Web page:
April 21st, 2018 8:00 pm at Battelle Auditorium
Joshua Romatowski, flute
Debra Nagy, oboe
Anna Marsh, bassoon
Ingrid Matthews, violin
Nathan Whittaker, cello
Byron Schenkman, harpsichord
|Antonio Vivaldi||Trio-sonata in D, RV 84|
|Antonio Vivaldi||Oboe Sonata in G Minor, RV 28|
|Joseph Bodin de Boismortier||Trio-sonata in G Major, op. 37, no. 1|
|Joseph Bodin de Boismortier||Concerto in E Minor, op. 37, no. 6,|
|Anna Bon||Harpsichord Sonata in C, op. 2, no. 4|
|Giuseppe Brescianello||Trio-sonata in C Minor|
|Johann Ernst Galliard||Bassoon Sonata no. 2 in G|
|Antonio Vivaldi||Concerto in D "Il Gardelino"|
About the Musicians
BYRON SCHENKMAN has recorded more than thirty CDs of 17th- and 18th-century repertoire, including recordings on historical instruments from the National Music Museum, Vermillion, and the Museum of Fine Arts, Boston. A recipient of the Erwin Bodky Award from the Cambridge Society for Early Music “for outstanding achievement in the field of early music,” he was voted “Best Classical Instrumentalist” by the readers of Seattle Weekly in 2006, and his piano playing has been described in The New York Times as “sparkling,” “elegant,” and “insightful.” He has been a featured guest with the Chameleon Arts Ensemble of Boston, the Daedalus Quartet, the Northwest Sinfonietta, Pacific Baroque Orchestra, Philharmonia Northwest, and the Portland Baroque Orchestra. He was also founding co-director of the Seattle Baroque Orchestra with violinist Ingrid Matthews. In 2013 he launched “Byron Schenkman & Friends,” a Baroque and Classical chamber music series at Benaroya Hall in Seattle. Recently he has been studying Klezmer music with Shawn Weaver and has begun collaborating on performances of Russian Jewish art music with violinist Steven Greenman. Schenkman is a graduate of the New England Conservatory and received his master’s degree with honors in performance from the Indiana University School of Music. He currently teaches at Seattle University and Cornish College of the Arts. In 2012 he also served as guest lecturer in harpsichord and fortepiano at the Indiana University Jacobs School of Music.
Notes on the Program
By Byron Schenkman
Before Antonio Vivaldi, most chamber music featured pairs or groups of like instruments such as trio sonatas for two violins and continuo or string concertos or (earlier) consorts for recorders or viols. In the early 18th century Vivaldi popularized sonatas and concertos for diverse combinations of instruments including many chamber concertos for flute, oboe, violin, bassoon, and continuo. Besides being a celebrated violinist and a prolific opera composer, Vivaldi presided over the Ospedale della Pieta, a famous Venetian music school and home for girls. Some of the young musicians in residence there were orphans; others came from wealthy families willing to pay for their daughters to have such a great musical education. The virtuosity of the music Vivaldi composed for these students indicates that there must have been many phenomenally talented young women and girls at the Ospedale.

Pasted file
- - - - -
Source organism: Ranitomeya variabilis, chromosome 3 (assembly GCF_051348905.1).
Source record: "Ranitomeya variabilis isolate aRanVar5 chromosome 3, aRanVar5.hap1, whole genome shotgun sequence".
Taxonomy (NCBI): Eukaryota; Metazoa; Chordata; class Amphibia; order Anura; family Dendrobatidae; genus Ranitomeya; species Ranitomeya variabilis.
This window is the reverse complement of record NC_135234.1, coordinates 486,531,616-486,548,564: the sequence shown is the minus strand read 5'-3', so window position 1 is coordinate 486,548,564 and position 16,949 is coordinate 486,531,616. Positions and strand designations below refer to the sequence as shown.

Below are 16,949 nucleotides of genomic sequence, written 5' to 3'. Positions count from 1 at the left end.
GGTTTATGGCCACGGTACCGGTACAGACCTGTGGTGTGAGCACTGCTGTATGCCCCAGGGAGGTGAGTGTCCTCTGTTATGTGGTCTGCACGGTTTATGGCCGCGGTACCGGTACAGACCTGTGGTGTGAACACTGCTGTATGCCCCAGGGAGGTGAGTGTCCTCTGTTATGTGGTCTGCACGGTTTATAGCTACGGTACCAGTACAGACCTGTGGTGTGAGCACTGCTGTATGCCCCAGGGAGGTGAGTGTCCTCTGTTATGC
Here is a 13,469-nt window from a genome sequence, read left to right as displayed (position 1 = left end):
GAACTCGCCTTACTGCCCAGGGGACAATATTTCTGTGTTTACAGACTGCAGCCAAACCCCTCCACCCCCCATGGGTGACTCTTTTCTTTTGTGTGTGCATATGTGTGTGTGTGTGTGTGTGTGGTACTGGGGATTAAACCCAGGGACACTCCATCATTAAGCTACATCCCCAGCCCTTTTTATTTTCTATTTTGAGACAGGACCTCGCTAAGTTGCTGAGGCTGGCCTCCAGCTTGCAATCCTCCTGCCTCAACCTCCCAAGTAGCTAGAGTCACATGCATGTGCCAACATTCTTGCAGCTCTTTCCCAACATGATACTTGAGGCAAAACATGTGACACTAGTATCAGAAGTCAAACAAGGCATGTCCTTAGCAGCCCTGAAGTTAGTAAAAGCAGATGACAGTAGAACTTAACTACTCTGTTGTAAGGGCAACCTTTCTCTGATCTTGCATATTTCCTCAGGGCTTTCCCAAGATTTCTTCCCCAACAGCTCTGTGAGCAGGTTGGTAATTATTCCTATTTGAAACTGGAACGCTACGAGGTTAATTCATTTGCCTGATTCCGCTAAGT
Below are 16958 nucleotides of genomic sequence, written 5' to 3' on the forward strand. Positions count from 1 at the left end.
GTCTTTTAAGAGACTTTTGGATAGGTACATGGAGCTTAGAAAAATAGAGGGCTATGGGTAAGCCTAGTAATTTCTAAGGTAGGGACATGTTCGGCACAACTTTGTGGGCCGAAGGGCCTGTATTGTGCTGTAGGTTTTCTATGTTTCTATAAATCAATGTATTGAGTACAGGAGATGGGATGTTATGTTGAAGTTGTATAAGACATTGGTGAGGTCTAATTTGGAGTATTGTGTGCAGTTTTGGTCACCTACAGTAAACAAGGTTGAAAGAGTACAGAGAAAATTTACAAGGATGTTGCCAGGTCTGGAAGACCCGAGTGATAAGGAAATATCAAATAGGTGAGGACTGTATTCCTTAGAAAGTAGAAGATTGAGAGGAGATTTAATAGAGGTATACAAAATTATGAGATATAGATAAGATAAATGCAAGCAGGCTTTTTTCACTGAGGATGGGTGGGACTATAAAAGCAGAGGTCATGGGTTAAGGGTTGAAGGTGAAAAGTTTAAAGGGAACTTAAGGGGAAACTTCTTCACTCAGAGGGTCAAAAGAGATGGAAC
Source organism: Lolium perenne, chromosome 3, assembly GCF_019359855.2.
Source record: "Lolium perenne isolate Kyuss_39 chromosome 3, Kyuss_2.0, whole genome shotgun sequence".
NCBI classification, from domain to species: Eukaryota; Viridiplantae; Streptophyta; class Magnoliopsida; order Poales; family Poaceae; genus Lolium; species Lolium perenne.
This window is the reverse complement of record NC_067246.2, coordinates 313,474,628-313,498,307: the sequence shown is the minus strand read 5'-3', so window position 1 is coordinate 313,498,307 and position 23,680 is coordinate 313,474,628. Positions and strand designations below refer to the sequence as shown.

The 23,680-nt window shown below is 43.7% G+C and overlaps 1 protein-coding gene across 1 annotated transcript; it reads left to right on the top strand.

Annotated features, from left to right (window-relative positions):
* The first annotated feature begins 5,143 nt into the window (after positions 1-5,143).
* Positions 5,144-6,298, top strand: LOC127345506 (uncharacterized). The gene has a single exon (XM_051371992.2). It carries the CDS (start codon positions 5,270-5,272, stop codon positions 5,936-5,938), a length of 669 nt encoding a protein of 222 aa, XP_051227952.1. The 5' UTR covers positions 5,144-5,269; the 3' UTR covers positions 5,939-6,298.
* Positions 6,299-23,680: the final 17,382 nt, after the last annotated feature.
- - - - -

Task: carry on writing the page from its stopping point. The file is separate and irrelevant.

Joseph Bodin de Boismortier was one of the first composers to earn a living by selling music to the general public, neither relying on a church, court, or theater for employment, nor on aristocratic patronage. Therefore he had to be up on the latest fashions and to present works with broad popular appeal. His opus 37 contains five trio sonatas which he indicates may be performed by flute and viol, oboe and bassoon, or violin and cello (always with continuo accompaniment), retaining the traditional preference for pairing like instruments when possible. These five trios are then followed by a chamber concerto with the mixed instrumentation most typical of Vivaldi.
Anna Bon was one of the paying students at the Ospedale della Pieta beginning at the age of four. While still a teenager she was hired as a professional singer at the Brandenburg court in Bayreuth. She published three volumes of instrumental music by the time she was nineteen before marrying and drifting into obscurity.
The violinist Giuseppe Antonio Brescianello was another of the many Italian musicians employed at German courts during the Baroque era. European music was becoming increasingly international in flavor and his C Minor trio sonata incorporates French dotted rhythms in the first movement, Italian virtuosity in the second, and German empfindsamkeit (a kind of expressive sensitivity) in the third. Meanwhile Johann Ernst Galliard was a German musician who settled in England where he became the principal oboist in George Friderick Handel’s opera orchestra.